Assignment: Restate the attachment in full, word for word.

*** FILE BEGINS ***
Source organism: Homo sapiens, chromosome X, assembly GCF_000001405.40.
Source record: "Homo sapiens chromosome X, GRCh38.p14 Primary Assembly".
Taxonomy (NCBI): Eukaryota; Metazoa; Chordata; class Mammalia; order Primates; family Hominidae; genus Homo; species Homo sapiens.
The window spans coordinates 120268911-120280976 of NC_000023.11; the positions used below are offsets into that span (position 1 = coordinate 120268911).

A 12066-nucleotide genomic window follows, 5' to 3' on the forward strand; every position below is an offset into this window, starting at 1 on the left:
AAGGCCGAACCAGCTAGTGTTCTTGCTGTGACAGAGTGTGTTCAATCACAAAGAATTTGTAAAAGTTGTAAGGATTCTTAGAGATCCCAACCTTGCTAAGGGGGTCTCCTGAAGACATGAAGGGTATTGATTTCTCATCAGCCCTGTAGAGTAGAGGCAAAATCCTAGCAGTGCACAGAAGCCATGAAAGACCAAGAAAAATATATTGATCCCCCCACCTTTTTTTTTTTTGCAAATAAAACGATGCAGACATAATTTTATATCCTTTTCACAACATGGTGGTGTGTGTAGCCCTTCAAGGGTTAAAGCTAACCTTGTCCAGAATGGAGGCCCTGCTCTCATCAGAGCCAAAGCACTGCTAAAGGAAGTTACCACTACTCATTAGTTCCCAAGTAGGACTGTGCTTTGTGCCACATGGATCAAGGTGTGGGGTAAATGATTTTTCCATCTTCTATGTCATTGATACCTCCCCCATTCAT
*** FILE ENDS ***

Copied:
Source organism: Homo sapiens, chromosome X, assembly GCF_000001405.40.
Source record: "Homo sapiens chromosome X, GRCh38.p14 Primary Assembly".
Taxonomy (NCBI): Eukaryota; Metazoa; Chordata; class Mammalia; order Primates; family Hominidae; genus Homo; species Homo sapiens.
The window spans coordinates 120268911-120280976 of NC_000023.11; the positions used below are offsets into that span (position 1 = coordinate 120268911).

A 12066-nucleotide genomic window follows, 5' to 3' on the forward strand; every position below is an offset into this window, starting at 1 on the left:
AAGGCCGAACCAGCTAGTGTTCTTGCTGTGACAGAGTGTGTTCAATCACAAAGAATTTGTAAAAGTTGTAAGGATTCTTAGAGATCCCAACCTTGCTAAGGGGGTCTCCTGAAGACATGAAGGGTATTGATTTCTCATCAGCCCTGTAGAGTAGAGGCAAAATCCTAGCAGTGCACAGAAGCCATGAAAGACCAAGAAAAATATATTGATCCCCCCACCTTTTTTTTTTTTGCAAATAAAACGATGCAGACATAATTTTATATCCTTTTCACAACATGGTGGTGTGTGTAGCCCTTCAAGGGTTAAAGCTAACCTTGTCCAGAATGGAGGCCCTGCTCTCATCAGAGCCAAAGCACTGCTAAAGGAAGTTACCACTACTCATTAGTTCCCAAGTAGGACTGTGCTTTGTGCCACATGGATCAAGGTGTGGGGTAAATGATTTTTCCATCTTCTATGTCATTGATACCTCCCCCATTCAT